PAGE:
The Spirit of Travel: Christopher Testani

An old doorway at Hotel Santa Clara, Cartagena, Colombia© Christopher Testani
A serving of shrimp© Christopher Testani
A scene on the beach in Cartagena© Christopher Testani
A serving of lobster at Islas de Rosarios© Christopher Testani

For Christopher Testani, the road to success in travel photography has included many discursive byways and years of paying dues. "I worked as an assistant in nearly every genre of photography out there," says Testani, who is based in San Francisco.

“Eventually I realized each carries with it a particular lifestyle that you end up living as the photographer. And I found that what I most enjoyed was seeing things I’d never seen before—living slices of life I’d never lived and meeting people I’d never have a chance to meet otherwise.”

Testani’s career breakthrough came in 2011, when Bon Appétit commissioned him for an assignment in Cartagena, Colombia, that combined his dual affections for food and travel. “I have a real passion for cooking, and I’ve always felt that one of the best ways to experience a place and culture is through its food,” he says. “The focus of the Colombia project was definitely culinary, but I also had a lot of freedom to explore the city and shoot whatever I was drawn to.”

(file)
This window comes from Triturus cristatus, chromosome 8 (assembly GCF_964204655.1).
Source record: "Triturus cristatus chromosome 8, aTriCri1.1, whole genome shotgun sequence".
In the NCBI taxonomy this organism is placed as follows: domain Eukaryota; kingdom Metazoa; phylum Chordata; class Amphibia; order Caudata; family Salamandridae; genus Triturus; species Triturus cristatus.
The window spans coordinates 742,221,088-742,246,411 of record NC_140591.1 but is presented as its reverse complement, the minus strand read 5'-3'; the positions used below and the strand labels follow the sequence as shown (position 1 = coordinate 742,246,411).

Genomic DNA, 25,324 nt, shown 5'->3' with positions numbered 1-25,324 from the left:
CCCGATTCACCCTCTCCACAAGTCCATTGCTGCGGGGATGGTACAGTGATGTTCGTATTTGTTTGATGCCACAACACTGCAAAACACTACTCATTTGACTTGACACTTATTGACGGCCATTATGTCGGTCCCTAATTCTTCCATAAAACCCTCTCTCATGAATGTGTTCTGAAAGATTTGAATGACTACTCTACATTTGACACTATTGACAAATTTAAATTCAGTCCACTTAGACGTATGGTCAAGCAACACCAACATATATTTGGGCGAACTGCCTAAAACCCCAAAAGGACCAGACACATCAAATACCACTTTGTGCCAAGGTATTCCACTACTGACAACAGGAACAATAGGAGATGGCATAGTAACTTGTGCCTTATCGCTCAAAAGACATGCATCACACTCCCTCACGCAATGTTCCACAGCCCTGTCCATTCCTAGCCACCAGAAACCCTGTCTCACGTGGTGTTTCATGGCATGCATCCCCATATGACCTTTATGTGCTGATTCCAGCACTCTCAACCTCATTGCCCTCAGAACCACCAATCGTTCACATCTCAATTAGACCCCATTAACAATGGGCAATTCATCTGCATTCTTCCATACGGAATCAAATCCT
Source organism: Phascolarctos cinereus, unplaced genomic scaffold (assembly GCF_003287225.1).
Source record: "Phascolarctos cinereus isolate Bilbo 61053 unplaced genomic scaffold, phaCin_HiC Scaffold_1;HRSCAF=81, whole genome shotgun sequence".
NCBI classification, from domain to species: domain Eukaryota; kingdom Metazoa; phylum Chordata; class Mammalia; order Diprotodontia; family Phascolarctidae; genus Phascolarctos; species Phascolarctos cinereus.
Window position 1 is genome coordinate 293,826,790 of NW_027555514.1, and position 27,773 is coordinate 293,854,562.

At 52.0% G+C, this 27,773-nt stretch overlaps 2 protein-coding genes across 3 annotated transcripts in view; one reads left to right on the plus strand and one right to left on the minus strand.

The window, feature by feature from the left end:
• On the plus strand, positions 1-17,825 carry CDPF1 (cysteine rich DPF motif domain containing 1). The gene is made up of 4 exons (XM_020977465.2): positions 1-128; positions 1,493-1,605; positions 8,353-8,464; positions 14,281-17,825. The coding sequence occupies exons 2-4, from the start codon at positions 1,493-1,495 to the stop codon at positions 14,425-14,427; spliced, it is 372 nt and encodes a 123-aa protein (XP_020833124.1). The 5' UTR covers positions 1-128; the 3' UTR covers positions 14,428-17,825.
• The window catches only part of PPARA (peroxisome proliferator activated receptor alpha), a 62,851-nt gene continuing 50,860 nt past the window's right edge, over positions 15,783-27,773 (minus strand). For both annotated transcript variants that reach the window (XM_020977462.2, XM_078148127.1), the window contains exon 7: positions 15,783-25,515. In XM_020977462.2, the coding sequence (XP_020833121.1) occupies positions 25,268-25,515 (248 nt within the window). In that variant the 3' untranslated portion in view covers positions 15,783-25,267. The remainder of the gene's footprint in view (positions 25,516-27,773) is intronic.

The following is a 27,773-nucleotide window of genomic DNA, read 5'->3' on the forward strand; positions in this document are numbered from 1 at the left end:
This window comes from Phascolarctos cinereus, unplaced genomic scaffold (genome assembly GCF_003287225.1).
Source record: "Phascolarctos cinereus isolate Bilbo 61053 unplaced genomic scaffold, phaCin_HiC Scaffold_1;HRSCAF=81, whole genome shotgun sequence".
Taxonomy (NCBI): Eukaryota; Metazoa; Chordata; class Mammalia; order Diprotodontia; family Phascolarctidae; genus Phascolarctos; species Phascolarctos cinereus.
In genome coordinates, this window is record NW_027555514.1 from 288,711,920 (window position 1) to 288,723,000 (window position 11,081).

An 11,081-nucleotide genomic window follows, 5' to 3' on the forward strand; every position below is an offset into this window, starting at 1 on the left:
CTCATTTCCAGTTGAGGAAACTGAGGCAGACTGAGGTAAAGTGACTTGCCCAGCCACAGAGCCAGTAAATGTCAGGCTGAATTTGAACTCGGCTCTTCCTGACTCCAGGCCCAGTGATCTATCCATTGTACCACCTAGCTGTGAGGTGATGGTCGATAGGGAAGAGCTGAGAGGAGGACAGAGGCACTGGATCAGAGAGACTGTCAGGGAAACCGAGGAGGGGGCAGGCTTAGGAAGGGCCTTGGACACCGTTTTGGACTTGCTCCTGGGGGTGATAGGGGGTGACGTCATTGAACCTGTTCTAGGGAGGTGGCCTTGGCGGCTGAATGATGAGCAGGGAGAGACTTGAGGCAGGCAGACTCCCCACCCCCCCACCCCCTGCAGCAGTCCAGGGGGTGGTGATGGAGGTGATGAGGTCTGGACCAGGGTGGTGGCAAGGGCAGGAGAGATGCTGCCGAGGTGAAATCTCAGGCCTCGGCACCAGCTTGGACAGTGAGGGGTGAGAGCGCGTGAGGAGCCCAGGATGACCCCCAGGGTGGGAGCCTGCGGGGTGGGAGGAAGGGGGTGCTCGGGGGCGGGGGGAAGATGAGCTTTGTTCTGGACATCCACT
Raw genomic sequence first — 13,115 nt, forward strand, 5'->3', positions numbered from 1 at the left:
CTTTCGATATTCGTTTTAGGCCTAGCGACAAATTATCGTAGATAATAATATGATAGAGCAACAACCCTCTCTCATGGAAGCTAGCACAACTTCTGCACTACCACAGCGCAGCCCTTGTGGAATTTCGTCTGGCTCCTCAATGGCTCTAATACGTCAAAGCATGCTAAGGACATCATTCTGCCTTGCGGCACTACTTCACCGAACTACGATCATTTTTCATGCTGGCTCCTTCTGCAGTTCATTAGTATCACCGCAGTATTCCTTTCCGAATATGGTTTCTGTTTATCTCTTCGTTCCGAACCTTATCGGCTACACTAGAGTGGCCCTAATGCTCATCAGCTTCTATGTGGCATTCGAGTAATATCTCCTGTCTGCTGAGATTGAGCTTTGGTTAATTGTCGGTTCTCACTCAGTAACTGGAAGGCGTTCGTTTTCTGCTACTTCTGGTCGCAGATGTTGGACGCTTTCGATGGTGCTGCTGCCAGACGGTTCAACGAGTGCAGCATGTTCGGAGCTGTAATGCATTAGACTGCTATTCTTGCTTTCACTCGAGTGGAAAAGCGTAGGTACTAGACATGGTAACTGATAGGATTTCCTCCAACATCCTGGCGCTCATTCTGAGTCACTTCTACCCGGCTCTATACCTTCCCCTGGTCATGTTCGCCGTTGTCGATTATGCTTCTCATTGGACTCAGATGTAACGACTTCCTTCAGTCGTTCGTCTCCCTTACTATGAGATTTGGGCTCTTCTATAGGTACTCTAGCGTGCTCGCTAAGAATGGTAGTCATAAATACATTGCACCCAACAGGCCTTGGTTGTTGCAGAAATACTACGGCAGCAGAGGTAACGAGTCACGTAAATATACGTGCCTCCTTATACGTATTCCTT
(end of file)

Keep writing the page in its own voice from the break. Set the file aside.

Today Testani continues this double-track visual journey, shooting at the intersection of food and travel for magazines like Afar, Travel + Leisure, Bon Appétit, and Departures. “My travel assignments are generally focused on the culinary world—particular dishes or local specialties, restaurants, chefs, and markets. It just feels like a natural fit.”

On the last night of his appointed journey in Cartagena, Testani’s assistant, a local, took him out for food and drinks with friends, a simple yet serendipitous experience that brought the whole project together. “To get a glimpse into those areas—some of which you really wouldn’t dare go unless you were with locals, especially carrying a camera around—was the best part of the job,” he says. “It made me feel like, for a moment, I had a genuine understanding of the place.”